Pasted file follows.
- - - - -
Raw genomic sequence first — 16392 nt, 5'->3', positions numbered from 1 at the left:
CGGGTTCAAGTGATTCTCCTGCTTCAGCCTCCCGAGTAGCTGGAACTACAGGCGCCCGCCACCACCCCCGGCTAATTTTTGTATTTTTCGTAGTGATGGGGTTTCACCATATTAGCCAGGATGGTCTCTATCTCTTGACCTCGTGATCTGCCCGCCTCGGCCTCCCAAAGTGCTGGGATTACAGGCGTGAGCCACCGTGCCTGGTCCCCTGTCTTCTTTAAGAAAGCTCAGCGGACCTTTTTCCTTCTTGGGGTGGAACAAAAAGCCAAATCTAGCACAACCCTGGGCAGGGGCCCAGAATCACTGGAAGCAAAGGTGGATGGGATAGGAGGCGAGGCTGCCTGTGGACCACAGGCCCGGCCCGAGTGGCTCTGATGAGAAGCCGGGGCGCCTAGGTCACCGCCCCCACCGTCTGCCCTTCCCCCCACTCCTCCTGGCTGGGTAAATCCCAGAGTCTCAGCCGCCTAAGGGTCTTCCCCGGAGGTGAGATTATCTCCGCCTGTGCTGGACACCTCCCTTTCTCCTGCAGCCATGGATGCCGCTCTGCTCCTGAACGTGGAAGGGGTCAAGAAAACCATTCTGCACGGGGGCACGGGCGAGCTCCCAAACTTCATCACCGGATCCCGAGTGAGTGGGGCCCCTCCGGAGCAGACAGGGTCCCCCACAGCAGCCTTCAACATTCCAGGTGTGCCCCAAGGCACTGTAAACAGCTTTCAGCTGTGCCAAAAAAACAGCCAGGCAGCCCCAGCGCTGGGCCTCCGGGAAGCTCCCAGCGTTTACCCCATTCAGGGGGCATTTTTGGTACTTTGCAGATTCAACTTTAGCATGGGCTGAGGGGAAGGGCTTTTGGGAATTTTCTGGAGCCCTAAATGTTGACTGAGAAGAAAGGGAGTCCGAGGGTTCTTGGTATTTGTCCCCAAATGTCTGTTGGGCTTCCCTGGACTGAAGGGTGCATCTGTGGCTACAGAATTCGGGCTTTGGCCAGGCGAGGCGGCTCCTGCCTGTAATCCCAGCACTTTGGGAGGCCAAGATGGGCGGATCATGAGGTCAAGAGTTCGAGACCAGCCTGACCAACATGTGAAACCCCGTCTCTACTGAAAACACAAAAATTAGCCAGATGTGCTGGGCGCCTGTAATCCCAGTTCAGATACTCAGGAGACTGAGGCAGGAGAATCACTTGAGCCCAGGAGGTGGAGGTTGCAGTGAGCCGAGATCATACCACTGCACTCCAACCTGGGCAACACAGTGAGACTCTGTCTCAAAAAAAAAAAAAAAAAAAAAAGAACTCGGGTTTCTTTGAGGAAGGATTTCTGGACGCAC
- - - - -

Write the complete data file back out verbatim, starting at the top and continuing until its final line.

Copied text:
Raw genomic sequence first — 16392 nt, 5'->3', positions numbered from 1 at the left:
CGGGTTCAAGTGATTCTCCTGCTTCAGCCTCCCGAGTAGCTGGAACTACAGGCGCCCGCCACCACCCCCGGCTAATTTTTGTATTTTTCGTAGTGATGGGGTTTCACCATATTAGCCAGGATGGTCTCTATCTCTTGACCTCGTGATCTGCCCGCCTCGGCCTCCCAAAGTGCTGGGATTACAGGCGTGAGCCACCGTGCCTGGTCCCCTGTCTTCTTTAAGAAAGCTCAGCGGACCTTTTTCCTTCTTGGGGTGGAACAAAAAGCCAAATCTAGCACAACCCTGGGCAGGGGCCCAGAATCACTGGAAGCAAAGGTGGATGGGATAGGAGGCGAGGCTGCCTGTGGACCACAGGCCCGGCCCGAGTGGCTCTGATGAGAAGCCGGGGCGCCTAGGTCACCGCCCCCACCGTCTGCCCTTCCCCCCACTCCTCCTGGCTGGGTAAATCCCAGAGTCTCAGCCGCCTAAGGGTCTTCCCCGGAGGTGAGATTATCTCCGCCTGTGCTGGACACCTCCCTTTCTCCTGCAGCCATGGATGCCGCTCTGCTCCTGAACGTGGAAGGGGTCAAGAAAACCATTCTGCACGGGGGCACGGGCGAGCTCCCAAACTTCATCACCGGATCCCGAGTGAGTGGGGCCCCTCCGGAGCAGACAGGGTCCCCCACAGCAGCCTTCAACATTCCAGGTGTGCCCCAAGGCACTGTAAACAGCTTTCAGCTGTGCCAAAAAAACAGCCAGGCAGCCCCAGCGCTGGGCCTCCGGGAAGCTCCCAGCGTTTACCCCATTCAGGGGGCATTTTTGGTACTTTGCAGATTCAACTTTAGCATGGGCTGAGGGGAAGGGCTTTTGGGAATTTTCTGGAGCCCTAAATGTTGACTGAGAAGAAAGGGAGTCCGAGGGTTCTTGGTATTTGTCCCCAAATGTCTGTTGGGCTTCCCTGGACTGAAGGGTGCATCTGTGGCTACAGAATTCGGGCTTTGGCCAGGCGAGGCGGCTCCTGCCTGTAATCCCAGCACTTTGGGAGGCCAAGATGGGCGGATCATGAGGTCAAGAGTTCGAGACCAGCCTGACCAACATGTGAAACCCCGTCTCTACTGAAAACACAAAAATTAGCCAGATGTGCTGGGCGCCTGTAATCCCAGTTCAGATACTCAGGAGACTGAGGCAGGAGAATCACTTGAGCCCAGGAGGTGGAGGTTGCAGTGAGCCGAGATCATACCACTGCACTCCAACCTGGGCAACACAGTGAGACTCTGTCTCAAAAAAAAAAAAAAAAAAAAAAGAACTCGGGTTTCTTTGAGGAAGGATTTCTGGACGCAC